Floating Point Numbers
0.1 + 0.2 not equal
0.3, but instead
Like integers, fractional numbers are stored in binary. They can accurately represent fractional numbers where the denominator is a power of 2. For example
1/2 is represented as
0.1 in base 2.
However when the denominator is not a power of 2, then rounding occurs.
1/10 cannot be accurately represented in base 2. In base 2 it is
0.0001100110011 recurring so to solve the problem of having finite memory, the computer rounds. For example to 5 digits this would be
0.00011. The problem however is that this rounding causes our value to be less accurate.
0.00011 in base 10 is actually
1 * 2^-4 + 1 * 2^-5 = 0.09375, not
Rounding errors can occur when either the denominator is large, we are dealing with recurring fractions (e.g.
1/3) or when we are dealing with non-rational numbers.
In lower level languages, you are able to set the rounding mode. C++11 has macros
What Degree of Accuracy is Necessary?
So with computer memory being limited and not allowing us to store numbers of infinite precision, then at some point the number needs to be cut off. But in a certain use-case, it’s worth asking how much accuracy is needed. How many integer digits and fractional digits are necessary?
To a fund manager operating on a fund in GBP (£), the currency only has pence up until 99. 100 pence equals a new integer digit so it is unnecessary for us to have fractional digits exceeding 2 (in base 10).
To someone designing a microchip, 0.0001 meters (1⁄10 of a milimeter) makes a huge difference due to the scale of chips. However that person would never deal with a distance larger than 1cm (0.1 meters).
To a physicist who needs to use the speed of light (300000000 in SI units) and Newton’s gravitational constant (~ 0.0000000000667 in SI units) together in the same calculation.
To the fund manager and microchip designer, only relative accuracy is needed. However the physicist the requires calculations with very different magnitudes.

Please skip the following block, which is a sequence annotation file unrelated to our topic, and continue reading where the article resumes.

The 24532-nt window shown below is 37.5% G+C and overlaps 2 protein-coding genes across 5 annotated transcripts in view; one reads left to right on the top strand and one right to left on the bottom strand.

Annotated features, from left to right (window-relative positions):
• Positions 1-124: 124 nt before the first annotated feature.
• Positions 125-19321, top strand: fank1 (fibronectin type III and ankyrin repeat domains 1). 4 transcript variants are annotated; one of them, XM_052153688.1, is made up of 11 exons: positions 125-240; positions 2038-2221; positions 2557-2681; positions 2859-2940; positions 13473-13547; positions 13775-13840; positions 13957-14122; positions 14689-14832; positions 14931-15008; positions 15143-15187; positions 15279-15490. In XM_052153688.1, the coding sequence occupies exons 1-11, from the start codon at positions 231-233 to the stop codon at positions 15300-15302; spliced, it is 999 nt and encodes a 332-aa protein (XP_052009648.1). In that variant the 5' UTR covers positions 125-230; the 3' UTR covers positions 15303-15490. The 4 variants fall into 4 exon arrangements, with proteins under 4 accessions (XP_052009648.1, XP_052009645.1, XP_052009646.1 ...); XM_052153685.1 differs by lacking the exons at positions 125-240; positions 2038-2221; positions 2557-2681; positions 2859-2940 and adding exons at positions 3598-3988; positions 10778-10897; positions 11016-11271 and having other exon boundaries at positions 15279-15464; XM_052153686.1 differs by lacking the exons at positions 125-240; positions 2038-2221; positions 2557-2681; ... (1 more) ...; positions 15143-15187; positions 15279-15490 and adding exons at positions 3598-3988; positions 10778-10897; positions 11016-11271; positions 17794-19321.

How Floating Point Numbers Work
So having a fixed number of integer and fractional digits is not very flexible in each use case. As a result the floating point format exists which allows us to represent numbers at various magnitudes:
In this format, the value is composed of 2 numbers:
- The significand contains the numbers digits.
- The exponent which states where the binary point is placed.
For example in base 10, if the significand is
5, and exponent is
3, then the value would be
5000. If the exponent is
-3, then the value would be
The IEEE 754 Standard
Almost all hardware and programming languages implement the floating point format with the IEEE 754 Standard. The formats are as follows:
- Single precision (32-bit) consists of 1 sign bit, 23 significand bits and 8 exponent bits.
- Double precision (64-bit) consists of 1 sign bit, 52 significand bits and 11 exponent bits.
Deciding between which to use will depend on magnitude and accuracy calculated, as well as consideration for how much memory is available and would be consumed.
0.1 + 0.2 === 0.3; // false
Instead we can write an expression like this:
const a = 0.1 + 0.2; // 0.30000000000000004 const b = 0.3; Math.abs(a - b) < Number.EPSILON; // true